CEDAR RAPIDS — In a frustrating year that includes activities being wiped out by a pandemic, golf became one of sport’s safe escapes.
Now, that won’t be a recreational or competitive option.
None of the Metro golf courses could avoid the impact of the derecho that unleashed greater than 100-mile-per-hour winds on several Eastern Iowa communities Monday. Each sustained structural or surface damage, forcing closures of a few days to a couple weeks.
Work to clear courses, ensure safety and resume rounds already has begun.
“The guys are doing the best they can to get things cleaned up and get people back out as soon as we can,” City of Cedar Rapids Golf Service Interim Manager and Merchandise Coordinator Dave Roe said. “Be patient. It was a big disaster. There is a lot to do.”
Each of the three open public courses — Ellis, Gardner and Twin Pines — suffered damage. Ellis was hit hardest. Winds destroyed the clubhouse, causing it to need to be rebuilt.
“We lost the roof and all the windows were busted out,” Roe said. “It’s got a lot of water damage.
“Gardner and Twin Pines were damaged. They’ll need repaired but it was minute.”
Roe said Gardner and Ellis lost about 150-250 trees. He said it was too early to estimate the financial setback to the three courses.
“Twin Pines is probably the best off. We’re hoping next week we can open there. We’re hoping within a couple weeks we can get people back out there.”
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Elmcrest Country Club Director of Golf/COO Larry Gladson estimated the club’s course had 200-300 trees down or severely damaged and fence lines were crushed.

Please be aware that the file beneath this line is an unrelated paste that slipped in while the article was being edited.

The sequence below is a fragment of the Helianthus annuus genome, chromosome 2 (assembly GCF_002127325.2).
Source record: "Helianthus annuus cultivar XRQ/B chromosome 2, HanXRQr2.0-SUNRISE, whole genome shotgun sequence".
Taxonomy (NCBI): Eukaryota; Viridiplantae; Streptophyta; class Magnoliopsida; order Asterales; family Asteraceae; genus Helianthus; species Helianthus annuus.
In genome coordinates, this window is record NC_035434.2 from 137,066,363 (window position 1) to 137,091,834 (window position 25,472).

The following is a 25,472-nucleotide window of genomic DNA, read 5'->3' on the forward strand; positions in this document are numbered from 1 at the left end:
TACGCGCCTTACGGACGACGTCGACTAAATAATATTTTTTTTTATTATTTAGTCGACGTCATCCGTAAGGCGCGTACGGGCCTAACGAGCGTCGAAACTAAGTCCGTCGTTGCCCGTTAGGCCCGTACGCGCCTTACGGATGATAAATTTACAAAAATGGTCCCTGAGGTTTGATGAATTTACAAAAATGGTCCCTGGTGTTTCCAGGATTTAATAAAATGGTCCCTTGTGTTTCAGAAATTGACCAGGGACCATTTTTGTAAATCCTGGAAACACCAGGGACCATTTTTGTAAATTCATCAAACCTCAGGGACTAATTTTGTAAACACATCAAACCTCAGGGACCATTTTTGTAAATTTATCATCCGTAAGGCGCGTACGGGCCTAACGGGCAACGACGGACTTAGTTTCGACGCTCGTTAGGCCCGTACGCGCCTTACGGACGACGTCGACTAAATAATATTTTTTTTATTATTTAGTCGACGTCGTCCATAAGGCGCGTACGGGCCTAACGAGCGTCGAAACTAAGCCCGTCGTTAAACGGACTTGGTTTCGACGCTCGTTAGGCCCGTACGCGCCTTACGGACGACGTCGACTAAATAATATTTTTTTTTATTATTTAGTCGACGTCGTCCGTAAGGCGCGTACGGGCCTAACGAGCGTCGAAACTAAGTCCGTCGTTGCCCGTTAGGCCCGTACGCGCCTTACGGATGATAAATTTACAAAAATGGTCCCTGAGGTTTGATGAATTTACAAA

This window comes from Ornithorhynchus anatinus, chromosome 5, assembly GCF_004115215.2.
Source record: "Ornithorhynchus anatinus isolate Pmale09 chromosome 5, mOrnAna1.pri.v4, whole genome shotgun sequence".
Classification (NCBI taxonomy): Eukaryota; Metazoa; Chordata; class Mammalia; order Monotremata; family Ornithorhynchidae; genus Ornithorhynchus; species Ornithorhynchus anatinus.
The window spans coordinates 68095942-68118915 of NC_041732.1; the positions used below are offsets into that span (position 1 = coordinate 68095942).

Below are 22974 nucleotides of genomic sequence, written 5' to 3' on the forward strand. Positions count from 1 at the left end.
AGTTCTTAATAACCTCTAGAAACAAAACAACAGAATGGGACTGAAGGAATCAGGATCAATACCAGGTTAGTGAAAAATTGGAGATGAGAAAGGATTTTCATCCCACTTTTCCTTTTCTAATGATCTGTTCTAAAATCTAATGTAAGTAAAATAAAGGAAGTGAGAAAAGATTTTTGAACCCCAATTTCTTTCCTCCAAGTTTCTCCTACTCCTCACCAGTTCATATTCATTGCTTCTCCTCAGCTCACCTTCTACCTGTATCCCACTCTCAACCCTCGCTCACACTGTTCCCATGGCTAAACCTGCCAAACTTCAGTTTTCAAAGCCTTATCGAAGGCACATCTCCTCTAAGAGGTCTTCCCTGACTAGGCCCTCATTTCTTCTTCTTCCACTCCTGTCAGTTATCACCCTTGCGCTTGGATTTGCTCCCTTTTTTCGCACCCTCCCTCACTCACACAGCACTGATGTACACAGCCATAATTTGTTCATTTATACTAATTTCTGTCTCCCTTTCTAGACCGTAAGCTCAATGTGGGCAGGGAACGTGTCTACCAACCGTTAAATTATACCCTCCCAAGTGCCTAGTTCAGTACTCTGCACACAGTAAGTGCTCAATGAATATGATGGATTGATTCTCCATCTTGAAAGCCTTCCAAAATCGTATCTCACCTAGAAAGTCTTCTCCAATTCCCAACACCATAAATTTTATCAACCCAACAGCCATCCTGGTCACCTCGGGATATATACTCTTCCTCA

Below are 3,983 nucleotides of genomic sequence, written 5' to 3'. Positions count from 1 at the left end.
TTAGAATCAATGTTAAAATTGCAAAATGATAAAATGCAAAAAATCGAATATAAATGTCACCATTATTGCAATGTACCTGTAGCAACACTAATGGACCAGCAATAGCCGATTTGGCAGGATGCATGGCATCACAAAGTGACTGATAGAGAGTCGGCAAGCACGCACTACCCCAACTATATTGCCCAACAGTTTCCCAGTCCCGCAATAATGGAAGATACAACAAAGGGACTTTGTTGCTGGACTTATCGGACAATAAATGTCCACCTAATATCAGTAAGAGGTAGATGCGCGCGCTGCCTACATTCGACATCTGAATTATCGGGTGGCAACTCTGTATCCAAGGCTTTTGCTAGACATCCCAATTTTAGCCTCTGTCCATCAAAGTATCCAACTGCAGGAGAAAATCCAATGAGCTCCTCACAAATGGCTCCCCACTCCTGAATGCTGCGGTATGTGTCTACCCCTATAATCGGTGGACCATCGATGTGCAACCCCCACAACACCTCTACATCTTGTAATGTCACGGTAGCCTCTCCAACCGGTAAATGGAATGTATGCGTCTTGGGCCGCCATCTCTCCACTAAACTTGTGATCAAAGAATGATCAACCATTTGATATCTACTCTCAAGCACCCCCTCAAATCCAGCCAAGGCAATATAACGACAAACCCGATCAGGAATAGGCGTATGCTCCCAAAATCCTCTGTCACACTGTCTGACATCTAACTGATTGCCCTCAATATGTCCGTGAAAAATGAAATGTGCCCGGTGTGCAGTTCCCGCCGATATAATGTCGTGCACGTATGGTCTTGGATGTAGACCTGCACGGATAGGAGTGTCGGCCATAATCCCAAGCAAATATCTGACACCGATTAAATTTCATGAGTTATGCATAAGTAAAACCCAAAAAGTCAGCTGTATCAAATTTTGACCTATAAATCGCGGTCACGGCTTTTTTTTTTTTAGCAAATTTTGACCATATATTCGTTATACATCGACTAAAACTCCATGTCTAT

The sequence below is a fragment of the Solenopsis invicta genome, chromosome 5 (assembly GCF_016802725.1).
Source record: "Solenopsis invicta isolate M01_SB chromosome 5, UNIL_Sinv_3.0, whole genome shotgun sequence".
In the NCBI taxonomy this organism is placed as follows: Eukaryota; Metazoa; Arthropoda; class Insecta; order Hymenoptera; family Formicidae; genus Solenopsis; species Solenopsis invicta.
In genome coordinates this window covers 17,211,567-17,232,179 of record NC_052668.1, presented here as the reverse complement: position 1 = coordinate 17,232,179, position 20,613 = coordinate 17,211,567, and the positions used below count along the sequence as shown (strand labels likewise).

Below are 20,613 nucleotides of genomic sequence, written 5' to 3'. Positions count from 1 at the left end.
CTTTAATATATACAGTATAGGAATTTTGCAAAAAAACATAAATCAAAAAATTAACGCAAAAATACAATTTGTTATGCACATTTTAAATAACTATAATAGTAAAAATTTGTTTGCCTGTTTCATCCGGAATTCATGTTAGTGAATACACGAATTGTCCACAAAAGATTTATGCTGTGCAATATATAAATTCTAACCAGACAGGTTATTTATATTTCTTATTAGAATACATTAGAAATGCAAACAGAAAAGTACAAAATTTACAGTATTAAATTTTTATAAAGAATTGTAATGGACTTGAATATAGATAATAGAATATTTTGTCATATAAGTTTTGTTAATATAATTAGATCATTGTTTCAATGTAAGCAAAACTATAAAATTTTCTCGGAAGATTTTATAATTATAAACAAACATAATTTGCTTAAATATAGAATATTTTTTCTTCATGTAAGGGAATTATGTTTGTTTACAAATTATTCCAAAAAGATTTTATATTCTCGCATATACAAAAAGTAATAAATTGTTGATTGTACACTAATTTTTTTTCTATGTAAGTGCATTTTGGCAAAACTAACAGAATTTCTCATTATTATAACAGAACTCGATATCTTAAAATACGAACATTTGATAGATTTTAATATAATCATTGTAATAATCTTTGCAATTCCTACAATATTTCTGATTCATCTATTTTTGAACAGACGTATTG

“We have a lot of trees out here,” Gladson said. “So, you can imagine we got hit pretty hard.
“We’re moving pretty good but it’s still every bit of a week before we’re playing golf out here again. It’s tough to know at this point.”
The entire Elmcrest staff, superintendents from other communities and about 75 members already have chipped in to assist with the effort. Gladson said he expects more members to help once they take care of things at their homes.
“It’s obviously been very difficult in a lot of ways,” Gladson said. “The resiliency has been amazing to watch. People are helping one another and I believe that’s going on throughout our entire community.”
Elmcrest suffered minor damage to some greens, but there are pressing matters that loom. The course needs power to water the grounds with warming temperatures approaching.
“The greens were in good shape,” Gladson said. “We do need electricity to come on. We need it to fire up our irrigation system, because the next couple days are supposed to be hot.”
St. Andrews Golf Club was supposed to host a boys’ golf meet Thursday, consisting of the Metro’s Class 4A teams. It won’t happened after the storm ravaged the course.
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“It’s bad,” St. Andrews golf professional and superintendent Mike Hall Sr. said. “We’re doing our best. We have quite a crew working.”
Trees have been cleared by the ninth hole and near the clubhouse. They have two to three staff members, five to six junior golfers and hired another seven-man crew to help. The next step is addressing a course littered with trees.
He said cleanup efforts cost him approximately $5,500 a day and doesn’t know how many days it will take, guessing 10 at least. Hall also said the business could miss out on up to $25,000 of weekly revenue.
It could have been worse if two trees (about 5 feet wide) had fallen differently.
“If they fell the other way, we’d have no clubhouse,” Hall said. “Basically, it’s all over the course. We’re trying to get it playable. It’s a mess.”
According to one of Airport National’s golf professionals and owners, Matt Erger, the course suffered tree damage. The buildings are fine, but no power or water service has caused temporary closure. It could open in a limited capacity later this week.
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